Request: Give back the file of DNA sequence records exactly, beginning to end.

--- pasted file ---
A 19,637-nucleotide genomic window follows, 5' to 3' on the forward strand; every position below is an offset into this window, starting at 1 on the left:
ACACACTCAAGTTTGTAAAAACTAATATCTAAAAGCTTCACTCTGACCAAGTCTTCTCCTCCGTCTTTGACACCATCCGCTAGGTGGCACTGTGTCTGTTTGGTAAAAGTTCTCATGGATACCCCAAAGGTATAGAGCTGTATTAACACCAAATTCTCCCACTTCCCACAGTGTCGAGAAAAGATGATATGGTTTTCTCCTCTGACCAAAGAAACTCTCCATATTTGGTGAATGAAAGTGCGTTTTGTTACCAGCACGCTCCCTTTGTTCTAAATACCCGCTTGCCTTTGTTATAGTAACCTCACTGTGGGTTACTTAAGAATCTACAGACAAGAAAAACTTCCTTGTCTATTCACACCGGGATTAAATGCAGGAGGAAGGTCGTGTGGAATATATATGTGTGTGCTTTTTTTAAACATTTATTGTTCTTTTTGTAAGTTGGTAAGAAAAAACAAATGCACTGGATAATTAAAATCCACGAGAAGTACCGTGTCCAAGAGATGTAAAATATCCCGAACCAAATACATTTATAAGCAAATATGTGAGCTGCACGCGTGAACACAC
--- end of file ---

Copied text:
A 19,637-nucleotide genomic window follows, 5' to 3' on the forward strand; every position below is an offset into this window, starting at 1 on the left:
ACACACTCAAGTTTGTAAAAACTAATATCTAAAAGCTTCACTCTGACCAAGTCTTCTCCTCCGTCTTTGACACCATCCGCTAGGTGGCACTGTGTCTGTTTGGTAAAAGTTCTCATGGATACCCCAAAGGTATAGAGCTGTATTAACACCAAATTCTCCCACTTCCCACAGTGTCGAGAAAAGATGATATGGTTTTCTCCTCTGACCAAAGAAACTCTCCATATTTGGTGAATGAAAGTGCGTTTTGTTACCAGCACGCTCCCTTTGTTCTAAATACCCGCTTGCCTTTGTTATAGTAACCTCACTGTGGGTTACTTAAGAATCTACAGACAAGAAAAACTTCCTTGTCTATTCACACCGGGATTAAATGCAGGAGGAAGGTCGTGTGGAATATATATGTGTGTGCTTTTTTTAAACATTTATTGTTCTTTTTGTAAGTTGGTAAGAAAAAACAAATGCACTGGATAATTAAAATCCACGAGAAGTACCGTGTCCAAGAGATGTAAAATATCCCGAACCAAATACATTTATAAGCAAATATGTGAGCTGCACGCGTGAACACAC